Shell Energy Australia is partnering up on – and will connect to the grid – a 500MW/1GWh BESS (Battery Energy Storage System), to be built on the site of the old Wallerawang Power Station near Lithgow, New South Wales (NSW).
Shell plans to build, own and operate this Wallerawang 9 battery, which will sit within the Wallerawang power station site, where two 500MW coal-fired generating units were decommissioned in 2014.
The battery is being developed by Greenspot, a privately owned NSW group, which was established to acquire and repurpose property assets primarily from the fossil fuel industry.
Shell Energy will be responsible for the grid connection process and, subject to a final investment decision, is planning to build, own and operate the battery on 20 hectares of land to be leased from Greenspot. A further 200 hectares of the 620-hectare site has been identified by Greenspot as an employment hub for a range of future facing and high-tech industries.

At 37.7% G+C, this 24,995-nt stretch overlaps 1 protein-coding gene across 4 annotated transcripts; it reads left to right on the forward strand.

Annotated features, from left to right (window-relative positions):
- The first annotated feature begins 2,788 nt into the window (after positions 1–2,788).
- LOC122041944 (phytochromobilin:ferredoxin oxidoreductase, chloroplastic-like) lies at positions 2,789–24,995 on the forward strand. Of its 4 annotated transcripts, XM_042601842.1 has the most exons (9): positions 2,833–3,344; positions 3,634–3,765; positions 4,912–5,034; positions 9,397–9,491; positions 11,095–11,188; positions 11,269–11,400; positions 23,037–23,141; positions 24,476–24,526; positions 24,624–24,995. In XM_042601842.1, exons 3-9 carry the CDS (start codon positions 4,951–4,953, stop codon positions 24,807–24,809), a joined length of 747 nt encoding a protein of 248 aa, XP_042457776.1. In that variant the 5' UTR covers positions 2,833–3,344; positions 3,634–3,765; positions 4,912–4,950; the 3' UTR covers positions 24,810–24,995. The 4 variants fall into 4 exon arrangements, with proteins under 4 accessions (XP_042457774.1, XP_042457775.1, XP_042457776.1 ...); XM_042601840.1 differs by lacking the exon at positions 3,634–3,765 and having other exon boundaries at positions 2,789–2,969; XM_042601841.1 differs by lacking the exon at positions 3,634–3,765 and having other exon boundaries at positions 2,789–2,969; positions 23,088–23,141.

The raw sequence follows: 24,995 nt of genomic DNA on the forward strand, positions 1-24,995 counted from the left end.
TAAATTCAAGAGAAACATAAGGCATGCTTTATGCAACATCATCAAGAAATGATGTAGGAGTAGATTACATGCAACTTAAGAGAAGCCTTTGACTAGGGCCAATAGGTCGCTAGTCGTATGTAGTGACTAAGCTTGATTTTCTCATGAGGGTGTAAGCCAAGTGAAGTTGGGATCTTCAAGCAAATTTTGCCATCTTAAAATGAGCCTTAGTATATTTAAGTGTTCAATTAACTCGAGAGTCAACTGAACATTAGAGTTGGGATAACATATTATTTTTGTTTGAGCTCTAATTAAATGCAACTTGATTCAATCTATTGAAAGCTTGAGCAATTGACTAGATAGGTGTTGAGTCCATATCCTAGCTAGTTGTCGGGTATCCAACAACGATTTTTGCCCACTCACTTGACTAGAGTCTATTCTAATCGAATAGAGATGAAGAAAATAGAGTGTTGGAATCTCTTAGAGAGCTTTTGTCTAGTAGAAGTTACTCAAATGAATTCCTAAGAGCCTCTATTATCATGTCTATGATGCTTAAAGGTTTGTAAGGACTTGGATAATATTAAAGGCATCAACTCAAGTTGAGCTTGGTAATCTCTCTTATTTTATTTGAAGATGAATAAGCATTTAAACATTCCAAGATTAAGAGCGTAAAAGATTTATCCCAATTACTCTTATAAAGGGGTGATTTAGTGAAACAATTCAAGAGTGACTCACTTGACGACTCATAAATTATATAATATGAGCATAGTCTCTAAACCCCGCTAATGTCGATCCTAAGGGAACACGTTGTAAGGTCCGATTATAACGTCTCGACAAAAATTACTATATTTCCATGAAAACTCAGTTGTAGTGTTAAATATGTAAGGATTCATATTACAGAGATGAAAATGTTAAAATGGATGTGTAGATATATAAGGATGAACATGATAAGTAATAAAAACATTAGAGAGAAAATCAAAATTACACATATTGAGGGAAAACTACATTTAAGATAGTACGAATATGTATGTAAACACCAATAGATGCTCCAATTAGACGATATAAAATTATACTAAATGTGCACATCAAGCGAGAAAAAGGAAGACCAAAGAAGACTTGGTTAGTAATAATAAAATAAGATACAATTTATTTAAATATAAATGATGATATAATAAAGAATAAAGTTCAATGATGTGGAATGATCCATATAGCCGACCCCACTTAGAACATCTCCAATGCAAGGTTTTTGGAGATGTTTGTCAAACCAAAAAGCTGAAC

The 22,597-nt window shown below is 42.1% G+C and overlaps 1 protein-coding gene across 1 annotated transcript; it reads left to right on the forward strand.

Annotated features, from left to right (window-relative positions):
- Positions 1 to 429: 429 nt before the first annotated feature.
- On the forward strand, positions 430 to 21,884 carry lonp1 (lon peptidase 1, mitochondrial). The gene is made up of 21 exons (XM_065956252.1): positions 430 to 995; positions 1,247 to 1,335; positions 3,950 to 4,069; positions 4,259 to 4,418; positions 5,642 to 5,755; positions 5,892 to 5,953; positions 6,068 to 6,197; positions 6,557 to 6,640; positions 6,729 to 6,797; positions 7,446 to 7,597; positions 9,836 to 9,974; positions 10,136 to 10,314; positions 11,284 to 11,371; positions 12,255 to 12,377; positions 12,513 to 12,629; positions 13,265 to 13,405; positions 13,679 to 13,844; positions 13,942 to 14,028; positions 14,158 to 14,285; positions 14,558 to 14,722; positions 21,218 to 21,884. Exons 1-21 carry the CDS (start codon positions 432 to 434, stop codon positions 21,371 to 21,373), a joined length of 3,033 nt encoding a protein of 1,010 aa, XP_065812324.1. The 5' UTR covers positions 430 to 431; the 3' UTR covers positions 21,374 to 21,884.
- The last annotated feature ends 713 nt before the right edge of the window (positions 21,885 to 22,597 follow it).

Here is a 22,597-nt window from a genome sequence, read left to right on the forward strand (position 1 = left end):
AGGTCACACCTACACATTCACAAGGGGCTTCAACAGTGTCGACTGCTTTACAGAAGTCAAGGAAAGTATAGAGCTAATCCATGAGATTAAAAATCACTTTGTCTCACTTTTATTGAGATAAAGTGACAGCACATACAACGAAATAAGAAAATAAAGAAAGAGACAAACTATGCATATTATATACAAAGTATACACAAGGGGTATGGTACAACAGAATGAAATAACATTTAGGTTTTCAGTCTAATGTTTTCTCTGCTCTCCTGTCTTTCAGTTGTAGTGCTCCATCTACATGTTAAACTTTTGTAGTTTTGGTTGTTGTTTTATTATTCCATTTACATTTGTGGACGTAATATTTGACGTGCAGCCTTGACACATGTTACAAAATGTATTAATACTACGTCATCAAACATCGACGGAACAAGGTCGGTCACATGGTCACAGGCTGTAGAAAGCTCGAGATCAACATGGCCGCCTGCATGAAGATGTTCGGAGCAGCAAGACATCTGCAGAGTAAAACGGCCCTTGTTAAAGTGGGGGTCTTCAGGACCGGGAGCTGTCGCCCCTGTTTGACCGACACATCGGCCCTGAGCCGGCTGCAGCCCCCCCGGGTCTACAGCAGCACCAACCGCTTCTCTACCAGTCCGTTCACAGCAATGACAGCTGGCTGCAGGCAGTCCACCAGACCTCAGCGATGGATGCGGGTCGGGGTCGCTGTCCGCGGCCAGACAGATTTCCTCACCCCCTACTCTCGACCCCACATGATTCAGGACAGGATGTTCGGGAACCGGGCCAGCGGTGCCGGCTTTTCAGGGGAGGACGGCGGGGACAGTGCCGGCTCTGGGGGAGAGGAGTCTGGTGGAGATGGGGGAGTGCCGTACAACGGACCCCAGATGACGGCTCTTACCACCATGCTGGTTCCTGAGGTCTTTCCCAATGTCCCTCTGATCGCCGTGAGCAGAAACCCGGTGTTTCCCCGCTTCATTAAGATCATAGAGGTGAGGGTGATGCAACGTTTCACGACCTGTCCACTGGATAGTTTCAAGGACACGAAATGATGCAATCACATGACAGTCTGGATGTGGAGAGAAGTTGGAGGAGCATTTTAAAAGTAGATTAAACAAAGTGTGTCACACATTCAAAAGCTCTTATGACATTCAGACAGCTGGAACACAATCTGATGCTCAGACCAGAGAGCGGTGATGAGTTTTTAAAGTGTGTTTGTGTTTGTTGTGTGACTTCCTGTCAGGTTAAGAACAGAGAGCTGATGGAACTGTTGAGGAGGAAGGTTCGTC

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“The greater Lithgow region has contributed to powering NSW for nearly 70 years,” said Greenspot CEO Brett Hawkins. “As the economy decarbonizes, and new energy technologies are adopted, it is critically important that strategies are implemented to attract a range of new businesses to areas like Lithgow which have traditionally relied heavily on coal-based industry.”
Shell Energy chief executive officer Greg Joiner emphasized the importance of battery energy storage within the energy transition, as it is a key asset for supporting renewable generation and “contributing to improved reliability for the grid and consumers.”
Greenspot obtained development approval for the BESS, which will connect to the adjacent 330kV Wallerawang Substation, which has historically facilitated the transmission of coal-fired electricity generation to the grid.
“Proximity to the high-voltage transmission network, access to major road, rail transport and significant existing and proposed water infrastructure, and proximity to high-integrity data networks, makes the Wallerawang site highly competitive to attract the investment needed to propel the local economy forward,” added Hawkins.
Originally published at Smart Energy International.